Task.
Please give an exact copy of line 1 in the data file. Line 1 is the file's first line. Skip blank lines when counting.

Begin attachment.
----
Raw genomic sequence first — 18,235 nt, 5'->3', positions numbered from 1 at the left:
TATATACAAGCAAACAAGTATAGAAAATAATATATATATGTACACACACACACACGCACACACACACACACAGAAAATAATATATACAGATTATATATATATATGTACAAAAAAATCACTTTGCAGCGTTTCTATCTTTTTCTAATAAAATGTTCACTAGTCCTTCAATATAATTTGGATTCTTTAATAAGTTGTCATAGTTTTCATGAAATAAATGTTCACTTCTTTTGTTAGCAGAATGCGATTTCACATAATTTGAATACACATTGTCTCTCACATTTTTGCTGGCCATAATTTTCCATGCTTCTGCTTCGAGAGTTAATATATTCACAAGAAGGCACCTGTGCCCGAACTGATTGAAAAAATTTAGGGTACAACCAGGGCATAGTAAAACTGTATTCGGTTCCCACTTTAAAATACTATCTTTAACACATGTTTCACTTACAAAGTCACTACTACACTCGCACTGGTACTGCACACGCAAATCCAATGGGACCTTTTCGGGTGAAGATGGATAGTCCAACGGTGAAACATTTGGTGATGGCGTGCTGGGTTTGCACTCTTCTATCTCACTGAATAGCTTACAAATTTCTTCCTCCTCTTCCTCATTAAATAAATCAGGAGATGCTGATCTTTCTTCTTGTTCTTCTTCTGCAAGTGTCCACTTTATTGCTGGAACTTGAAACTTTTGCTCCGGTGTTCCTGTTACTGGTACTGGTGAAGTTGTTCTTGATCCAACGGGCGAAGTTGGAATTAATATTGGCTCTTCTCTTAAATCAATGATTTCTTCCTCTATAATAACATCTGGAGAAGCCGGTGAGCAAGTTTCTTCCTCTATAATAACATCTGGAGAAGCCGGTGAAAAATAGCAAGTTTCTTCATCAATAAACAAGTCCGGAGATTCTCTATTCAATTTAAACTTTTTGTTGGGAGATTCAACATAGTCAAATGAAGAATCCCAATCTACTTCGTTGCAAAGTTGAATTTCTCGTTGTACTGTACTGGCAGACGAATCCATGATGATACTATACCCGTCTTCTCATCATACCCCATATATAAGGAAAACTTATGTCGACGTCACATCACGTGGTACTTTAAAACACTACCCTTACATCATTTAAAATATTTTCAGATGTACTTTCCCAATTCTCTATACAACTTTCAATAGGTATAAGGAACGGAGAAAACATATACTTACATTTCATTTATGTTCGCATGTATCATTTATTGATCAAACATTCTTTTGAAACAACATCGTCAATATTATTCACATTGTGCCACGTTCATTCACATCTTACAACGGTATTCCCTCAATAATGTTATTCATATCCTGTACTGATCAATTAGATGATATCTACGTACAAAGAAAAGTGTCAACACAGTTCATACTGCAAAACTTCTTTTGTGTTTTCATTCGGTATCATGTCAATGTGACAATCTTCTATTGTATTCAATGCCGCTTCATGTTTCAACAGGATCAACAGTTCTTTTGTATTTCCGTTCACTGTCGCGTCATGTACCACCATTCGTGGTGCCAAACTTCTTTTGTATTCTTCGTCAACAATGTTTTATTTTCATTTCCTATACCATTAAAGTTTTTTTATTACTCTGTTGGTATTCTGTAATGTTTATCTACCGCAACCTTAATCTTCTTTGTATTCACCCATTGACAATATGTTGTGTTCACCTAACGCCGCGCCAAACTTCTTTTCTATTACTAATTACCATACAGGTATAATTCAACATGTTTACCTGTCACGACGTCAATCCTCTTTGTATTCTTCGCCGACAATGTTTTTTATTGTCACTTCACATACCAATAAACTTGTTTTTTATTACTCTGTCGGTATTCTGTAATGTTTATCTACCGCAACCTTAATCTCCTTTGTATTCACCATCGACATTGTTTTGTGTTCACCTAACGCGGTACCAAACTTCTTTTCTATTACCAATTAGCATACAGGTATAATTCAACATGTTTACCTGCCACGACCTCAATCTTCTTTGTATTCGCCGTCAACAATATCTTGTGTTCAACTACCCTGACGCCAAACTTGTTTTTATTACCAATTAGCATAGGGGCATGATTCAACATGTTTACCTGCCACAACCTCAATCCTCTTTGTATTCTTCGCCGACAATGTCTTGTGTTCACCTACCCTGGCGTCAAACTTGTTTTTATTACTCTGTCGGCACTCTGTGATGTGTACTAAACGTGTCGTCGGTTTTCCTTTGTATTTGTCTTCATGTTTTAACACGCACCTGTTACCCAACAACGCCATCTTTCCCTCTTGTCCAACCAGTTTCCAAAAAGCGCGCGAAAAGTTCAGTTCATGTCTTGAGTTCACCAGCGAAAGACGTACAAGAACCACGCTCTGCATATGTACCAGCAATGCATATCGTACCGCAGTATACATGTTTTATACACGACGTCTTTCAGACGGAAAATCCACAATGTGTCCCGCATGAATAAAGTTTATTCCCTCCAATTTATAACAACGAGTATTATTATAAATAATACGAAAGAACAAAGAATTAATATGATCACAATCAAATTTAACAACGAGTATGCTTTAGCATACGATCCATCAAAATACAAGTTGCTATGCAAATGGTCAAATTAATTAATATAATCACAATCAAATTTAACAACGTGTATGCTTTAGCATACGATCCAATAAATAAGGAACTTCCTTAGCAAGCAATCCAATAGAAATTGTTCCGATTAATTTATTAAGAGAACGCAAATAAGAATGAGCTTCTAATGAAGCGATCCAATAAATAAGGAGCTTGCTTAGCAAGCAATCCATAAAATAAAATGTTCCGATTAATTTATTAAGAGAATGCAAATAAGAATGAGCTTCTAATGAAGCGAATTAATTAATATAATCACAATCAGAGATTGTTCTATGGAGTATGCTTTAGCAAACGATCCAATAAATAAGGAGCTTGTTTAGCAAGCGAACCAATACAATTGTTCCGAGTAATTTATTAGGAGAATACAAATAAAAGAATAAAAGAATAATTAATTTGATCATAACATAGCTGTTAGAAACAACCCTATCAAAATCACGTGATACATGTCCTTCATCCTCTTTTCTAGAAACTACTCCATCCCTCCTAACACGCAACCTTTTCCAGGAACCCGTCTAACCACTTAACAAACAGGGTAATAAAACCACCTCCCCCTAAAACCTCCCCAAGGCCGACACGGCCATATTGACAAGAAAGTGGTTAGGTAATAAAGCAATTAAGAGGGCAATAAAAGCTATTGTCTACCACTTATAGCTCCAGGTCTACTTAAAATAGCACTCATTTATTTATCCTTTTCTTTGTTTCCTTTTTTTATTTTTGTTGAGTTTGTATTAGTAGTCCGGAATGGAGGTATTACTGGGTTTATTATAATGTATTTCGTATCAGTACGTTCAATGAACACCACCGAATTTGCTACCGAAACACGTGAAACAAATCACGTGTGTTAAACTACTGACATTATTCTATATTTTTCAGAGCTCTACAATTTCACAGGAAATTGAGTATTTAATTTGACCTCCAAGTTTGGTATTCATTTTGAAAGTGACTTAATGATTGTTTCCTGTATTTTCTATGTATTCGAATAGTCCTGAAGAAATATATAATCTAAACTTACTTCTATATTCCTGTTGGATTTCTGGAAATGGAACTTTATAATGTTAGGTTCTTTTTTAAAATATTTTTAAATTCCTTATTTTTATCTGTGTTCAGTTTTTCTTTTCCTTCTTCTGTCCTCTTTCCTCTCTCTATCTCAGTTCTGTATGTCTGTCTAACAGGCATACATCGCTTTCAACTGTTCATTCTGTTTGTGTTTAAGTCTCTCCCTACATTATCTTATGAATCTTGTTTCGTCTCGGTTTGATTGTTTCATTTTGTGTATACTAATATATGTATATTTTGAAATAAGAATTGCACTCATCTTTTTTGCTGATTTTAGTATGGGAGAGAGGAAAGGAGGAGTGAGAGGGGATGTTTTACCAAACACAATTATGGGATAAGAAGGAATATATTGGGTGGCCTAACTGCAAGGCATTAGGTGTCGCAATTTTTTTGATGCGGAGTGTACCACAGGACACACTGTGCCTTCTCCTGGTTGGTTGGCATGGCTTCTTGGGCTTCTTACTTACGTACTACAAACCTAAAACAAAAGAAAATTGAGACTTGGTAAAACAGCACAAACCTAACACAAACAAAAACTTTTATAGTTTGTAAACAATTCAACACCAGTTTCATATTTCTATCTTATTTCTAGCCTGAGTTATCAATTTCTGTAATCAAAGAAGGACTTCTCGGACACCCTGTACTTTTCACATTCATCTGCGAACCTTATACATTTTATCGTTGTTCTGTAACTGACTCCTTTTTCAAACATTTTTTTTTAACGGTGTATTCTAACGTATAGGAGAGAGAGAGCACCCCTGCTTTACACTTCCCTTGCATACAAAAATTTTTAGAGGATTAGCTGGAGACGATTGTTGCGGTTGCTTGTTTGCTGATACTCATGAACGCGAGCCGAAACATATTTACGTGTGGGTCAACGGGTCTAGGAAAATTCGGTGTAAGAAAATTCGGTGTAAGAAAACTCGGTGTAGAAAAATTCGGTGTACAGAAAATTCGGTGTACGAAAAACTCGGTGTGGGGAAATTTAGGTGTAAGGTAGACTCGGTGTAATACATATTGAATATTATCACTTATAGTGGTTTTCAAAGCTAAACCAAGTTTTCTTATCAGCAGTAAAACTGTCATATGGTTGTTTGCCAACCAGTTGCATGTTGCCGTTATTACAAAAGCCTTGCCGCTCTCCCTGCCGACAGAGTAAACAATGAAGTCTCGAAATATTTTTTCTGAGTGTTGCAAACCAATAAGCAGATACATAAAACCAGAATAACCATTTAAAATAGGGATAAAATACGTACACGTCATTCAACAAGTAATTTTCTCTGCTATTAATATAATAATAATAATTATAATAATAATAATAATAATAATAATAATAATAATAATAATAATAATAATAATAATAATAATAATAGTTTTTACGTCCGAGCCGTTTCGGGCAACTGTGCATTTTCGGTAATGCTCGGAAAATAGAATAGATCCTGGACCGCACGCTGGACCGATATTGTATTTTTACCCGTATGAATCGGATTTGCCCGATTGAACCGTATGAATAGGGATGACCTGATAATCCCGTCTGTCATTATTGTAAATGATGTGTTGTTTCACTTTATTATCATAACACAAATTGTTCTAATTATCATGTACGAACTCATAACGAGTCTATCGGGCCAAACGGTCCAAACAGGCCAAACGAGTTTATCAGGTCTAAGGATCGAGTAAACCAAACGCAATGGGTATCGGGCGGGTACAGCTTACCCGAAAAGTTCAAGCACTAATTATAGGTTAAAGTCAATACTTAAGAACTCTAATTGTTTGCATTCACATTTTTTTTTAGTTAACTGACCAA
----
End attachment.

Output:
Raw genomic sequence first — 18,235 nt, 5'->3', positions numbered from 1 at the left: